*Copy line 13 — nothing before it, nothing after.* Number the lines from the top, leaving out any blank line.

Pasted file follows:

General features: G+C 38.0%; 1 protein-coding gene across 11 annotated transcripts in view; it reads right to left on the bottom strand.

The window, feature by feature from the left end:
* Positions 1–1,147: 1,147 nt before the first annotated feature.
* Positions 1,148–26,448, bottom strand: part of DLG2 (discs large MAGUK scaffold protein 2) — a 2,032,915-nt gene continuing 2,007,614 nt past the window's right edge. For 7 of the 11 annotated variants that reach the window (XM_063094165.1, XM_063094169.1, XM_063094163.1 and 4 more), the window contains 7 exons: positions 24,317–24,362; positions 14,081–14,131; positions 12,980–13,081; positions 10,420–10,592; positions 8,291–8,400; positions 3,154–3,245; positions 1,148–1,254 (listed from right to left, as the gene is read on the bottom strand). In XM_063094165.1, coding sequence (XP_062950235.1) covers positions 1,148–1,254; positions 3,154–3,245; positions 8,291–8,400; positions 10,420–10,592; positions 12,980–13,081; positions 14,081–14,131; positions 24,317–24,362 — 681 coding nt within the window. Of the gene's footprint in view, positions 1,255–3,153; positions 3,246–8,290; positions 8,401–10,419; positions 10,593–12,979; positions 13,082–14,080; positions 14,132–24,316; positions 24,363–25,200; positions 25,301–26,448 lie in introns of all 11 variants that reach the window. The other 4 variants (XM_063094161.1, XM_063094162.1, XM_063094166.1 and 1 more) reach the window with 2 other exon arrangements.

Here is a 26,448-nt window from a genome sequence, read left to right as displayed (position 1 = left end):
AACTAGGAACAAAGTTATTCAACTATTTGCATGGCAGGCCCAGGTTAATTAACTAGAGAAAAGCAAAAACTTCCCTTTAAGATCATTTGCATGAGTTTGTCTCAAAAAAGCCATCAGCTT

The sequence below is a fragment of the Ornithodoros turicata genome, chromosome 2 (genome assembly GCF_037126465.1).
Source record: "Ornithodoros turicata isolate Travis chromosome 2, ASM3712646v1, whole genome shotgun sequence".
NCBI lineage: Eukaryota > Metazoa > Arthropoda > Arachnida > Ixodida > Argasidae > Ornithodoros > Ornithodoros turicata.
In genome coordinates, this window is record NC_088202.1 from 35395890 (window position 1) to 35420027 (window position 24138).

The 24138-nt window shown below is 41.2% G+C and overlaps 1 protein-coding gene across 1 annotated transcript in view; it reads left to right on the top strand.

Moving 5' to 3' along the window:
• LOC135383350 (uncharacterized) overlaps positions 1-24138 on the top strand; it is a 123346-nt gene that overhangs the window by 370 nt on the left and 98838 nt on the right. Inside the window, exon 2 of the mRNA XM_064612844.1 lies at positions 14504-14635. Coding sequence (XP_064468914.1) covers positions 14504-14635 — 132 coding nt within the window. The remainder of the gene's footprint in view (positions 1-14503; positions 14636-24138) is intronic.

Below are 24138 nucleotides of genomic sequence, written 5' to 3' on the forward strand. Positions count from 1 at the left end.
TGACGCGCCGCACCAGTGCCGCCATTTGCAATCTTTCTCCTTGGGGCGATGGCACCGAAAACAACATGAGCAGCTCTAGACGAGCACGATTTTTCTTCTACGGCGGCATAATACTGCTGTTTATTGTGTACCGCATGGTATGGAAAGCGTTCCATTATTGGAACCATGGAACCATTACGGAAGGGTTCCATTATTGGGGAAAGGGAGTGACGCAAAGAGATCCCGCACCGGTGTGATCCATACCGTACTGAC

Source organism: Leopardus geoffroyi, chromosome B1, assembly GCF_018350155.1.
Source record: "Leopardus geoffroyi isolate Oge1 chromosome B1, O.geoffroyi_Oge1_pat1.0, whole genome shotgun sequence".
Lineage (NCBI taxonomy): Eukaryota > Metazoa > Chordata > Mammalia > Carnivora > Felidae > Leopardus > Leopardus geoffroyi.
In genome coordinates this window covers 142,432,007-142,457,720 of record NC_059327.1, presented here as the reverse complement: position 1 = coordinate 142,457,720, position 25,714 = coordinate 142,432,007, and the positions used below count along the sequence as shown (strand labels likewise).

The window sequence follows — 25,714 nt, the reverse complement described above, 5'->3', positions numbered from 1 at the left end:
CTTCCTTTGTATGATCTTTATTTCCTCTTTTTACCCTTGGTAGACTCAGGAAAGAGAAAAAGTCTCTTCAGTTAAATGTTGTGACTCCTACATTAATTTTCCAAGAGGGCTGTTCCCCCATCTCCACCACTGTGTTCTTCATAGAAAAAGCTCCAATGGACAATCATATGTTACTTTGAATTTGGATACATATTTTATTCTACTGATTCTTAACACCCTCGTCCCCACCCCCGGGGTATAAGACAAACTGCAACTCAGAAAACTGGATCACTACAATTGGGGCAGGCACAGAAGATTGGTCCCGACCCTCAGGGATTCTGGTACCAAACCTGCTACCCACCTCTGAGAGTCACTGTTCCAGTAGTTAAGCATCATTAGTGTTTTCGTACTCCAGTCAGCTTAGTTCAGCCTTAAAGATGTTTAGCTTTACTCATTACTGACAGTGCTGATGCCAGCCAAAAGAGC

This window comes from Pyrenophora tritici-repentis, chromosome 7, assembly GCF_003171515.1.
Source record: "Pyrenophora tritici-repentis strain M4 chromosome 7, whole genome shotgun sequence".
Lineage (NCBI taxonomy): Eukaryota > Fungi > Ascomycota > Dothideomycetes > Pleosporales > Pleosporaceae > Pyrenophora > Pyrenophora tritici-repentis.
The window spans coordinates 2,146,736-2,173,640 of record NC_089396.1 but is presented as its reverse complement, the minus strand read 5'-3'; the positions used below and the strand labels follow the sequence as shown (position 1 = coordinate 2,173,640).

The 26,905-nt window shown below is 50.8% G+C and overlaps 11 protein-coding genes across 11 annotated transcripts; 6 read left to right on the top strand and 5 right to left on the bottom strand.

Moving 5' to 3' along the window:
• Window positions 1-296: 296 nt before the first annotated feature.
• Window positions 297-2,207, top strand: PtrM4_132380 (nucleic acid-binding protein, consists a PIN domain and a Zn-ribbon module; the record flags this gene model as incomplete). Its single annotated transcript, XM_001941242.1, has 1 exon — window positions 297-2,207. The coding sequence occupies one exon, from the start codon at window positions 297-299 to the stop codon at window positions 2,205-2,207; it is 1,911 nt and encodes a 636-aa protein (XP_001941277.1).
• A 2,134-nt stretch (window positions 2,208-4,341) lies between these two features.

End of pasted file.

• LOC135383350 (uncharacterized) overlaps positions 1-24138 on the top strand; it is a 123346-nt gene that overhangs the window by 370 nt on the left and 98838 nt on the right. Inside the window, exon 2 of the mRNA XM_064612844.1 lies at positions 14504-14635. Coding sequence (XP_064468914.1) covers positions 14504-14635 — 132 coding nt within the window. The remainder of the gene's footprint in view (positions 1-14503; positions 14636-24138) is intronic.